R (strong violence, pervasive strong language, sexual content); 115 min.
Michael Shannon has basically rewritten the book on how to portray dark, volatile men in film with his unerring way of channeling rage and repression. It was never more chilling, or more fully realized, than in his turn as a family man both paralyzed and driven by his apocalyptic fears in 2011s Take Shelter.
But even Shannon has his work cut out for him in the new crime drama The Iceman.
Based on the true story of convicted killer Richard Kuklinski, who was arrested in 1986 and later claimed to have carried out 100 hits for the mob over a 20-year span, it seemed to be right in Shannons wheelhouse. The New York-area murders are not what make Kuklinski so fascinating. It was the duality of his life. At home, he was a devoted husband and father. At work, he killed for hire without breaking a sweat. Thus the tabloids would dub him the Iceman. I guess you could say Kuklinski blew hot and cold .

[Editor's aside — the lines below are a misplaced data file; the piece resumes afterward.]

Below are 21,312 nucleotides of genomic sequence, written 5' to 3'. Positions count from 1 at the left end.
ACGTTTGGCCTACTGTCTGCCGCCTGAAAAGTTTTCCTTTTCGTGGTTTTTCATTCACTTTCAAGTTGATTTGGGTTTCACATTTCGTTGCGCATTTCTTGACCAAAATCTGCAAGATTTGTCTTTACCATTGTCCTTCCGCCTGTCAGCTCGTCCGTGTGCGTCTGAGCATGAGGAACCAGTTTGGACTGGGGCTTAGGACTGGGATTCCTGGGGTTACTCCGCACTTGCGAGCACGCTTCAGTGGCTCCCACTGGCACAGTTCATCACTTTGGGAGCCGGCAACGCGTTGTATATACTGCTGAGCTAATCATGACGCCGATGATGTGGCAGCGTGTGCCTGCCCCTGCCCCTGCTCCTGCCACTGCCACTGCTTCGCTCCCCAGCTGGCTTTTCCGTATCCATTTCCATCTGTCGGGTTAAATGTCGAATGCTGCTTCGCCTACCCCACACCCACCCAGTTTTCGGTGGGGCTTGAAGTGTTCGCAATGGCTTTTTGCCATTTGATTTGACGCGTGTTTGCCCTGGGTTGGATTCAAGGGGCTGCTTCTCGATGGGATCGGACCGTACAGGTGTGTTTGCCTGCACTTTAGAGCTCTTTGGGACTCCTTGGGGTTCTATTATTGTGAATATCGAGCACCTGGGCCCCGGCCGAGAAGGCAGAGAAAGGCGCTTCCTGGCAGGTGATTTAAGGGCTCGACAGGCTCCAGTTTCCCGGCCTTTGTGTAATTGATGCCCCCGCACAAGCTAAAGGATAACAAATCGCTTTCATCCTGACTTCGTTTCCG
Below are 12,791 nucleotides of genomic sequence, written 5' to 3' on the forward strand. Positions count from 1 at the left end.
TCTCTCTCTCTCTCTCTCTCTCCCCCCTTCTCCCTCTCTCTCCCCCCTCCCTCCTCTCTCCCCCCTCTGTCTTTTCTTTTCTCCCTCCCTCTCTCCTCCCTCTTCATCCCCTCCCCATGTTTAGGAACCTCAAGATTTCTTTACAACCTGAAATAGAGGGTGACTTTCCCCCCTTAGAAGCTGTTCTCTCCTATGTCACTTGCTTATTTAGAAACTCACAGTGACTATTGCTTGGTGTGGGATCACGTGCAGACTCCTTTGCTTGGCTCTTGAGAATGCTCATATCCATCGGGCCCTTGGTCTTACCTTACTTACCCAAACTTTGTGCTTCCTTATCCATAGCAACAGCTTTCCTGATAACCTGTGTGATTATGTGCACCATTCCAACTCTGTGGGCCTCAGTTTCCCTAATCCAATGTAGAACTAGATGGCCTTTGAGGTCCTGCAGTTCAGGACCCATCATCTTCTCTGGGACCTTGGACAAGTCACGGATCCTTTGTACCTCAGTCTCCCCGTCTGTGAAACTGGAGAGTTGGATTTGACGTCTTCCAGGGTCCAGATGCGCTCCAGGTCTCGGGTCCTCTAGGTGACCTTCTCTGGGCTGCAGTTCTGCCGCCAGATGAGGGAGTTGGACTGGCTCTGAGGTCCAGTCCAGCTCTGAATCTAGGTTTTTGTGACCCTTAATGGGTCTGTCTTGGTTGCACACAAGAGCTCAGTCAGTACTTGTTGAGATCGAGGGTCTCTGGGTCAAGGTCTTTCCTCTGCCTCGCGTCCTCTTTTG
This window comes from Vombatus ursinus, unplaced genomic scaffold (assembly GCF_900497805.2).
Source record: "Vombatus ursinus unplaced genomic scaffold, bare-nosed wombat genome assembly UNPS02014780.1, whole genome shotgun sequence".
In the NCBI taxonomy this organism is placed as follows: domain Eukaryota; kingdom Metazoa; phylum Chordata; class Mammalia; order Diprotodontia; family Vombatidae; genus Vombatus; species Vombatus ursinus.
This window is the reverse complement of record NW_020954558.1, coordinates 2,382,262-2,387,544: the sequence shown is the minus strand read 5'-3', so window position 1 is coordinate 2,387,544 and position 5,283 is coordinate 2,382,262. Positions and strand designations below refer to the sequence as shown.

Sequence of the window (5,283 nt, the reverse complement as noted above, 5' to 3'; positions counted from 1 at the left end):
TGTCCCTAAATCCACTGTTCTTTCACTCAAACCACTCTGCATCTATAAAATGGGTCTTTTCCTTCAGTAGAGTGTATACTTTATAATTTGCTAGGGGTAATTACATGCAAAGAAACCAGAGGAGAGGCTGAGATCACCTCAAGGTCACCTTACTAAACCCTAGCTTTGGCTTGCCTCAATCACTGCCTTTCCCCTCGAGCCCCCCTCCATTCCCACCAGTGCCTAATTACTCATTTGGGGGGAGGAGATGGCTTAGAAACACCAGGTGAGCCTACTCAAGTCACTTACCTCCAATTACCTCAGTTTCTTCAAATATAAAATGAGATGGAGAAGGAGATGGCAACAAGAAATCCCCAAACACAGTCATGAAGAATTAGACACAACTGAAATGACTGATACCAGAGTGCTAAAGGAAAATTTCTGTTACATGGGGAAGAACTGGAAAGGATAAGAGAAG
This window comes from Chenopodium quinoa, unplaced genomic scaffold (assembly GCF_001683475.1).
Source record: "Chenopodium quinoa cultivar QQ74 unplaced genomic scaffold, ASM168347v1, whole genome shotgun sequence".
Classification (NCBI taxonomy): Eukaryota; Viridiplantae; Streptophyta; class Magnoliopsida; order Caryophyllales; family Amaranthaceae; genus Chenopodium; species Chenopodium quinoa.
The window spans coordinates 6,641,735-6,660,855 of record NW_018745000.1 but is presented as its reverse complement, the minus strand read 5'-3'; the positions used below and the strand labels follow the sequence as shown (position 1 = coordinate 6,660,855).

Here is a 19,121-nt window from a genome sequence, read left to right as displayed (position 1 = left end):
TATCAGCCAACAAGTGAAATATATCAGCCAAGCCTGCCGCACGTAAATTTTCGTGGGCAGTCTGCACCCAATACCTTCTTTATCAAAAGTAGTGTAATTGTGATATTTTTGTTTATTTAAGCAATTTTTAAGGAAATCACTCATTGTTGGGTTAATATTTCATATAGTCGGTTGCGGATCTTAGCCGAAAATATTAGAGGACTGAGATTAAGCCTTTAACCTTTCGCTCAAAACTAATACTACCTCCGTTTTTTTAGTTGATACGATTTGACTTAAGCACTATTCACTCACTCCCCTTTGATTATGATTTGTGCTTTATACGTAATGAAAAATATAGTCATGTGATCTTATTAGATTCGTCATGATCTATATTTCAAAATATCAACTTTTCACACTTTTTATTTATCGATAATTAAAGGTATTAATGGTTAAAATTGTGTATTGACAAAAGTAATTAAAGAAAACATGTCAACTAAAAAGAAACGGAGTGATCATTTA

The movie, however, is mostly cold. Directed by Ariel Vromen, it starts on a lighter note, though with its very noir-ish color palette, even light seems dark. Deborah (Winona Ryder), a pretty waitress in a modest diner, catches Kuklinskis eye. Deborah sees in him a way out of a dreary existence. She will spend the next two decades only seeing the husband as a provider and, at least one scene suggests, a very good lover.
The Icemans problem rests instead with the script, which the director wrote with Morgan Land, his collaborator on the Rx screenplay. It never gets underneath Kuklinskis skin in a way that illuminates the psychosis.
Ironically, the filmmakers do better at fleshing out some of the smaller characters. David Schwimmer is excellent, and unrecognizable, as Josh Rosenthal. Meanwhile, James Franco cruises through long enough to crack up nicely. And Chris Evans settles in about midway through the movie as Mr. Freezy, a contract-killing competitor who works out of an ice cream truck.
Betsy Sharkey, Los Angeles Times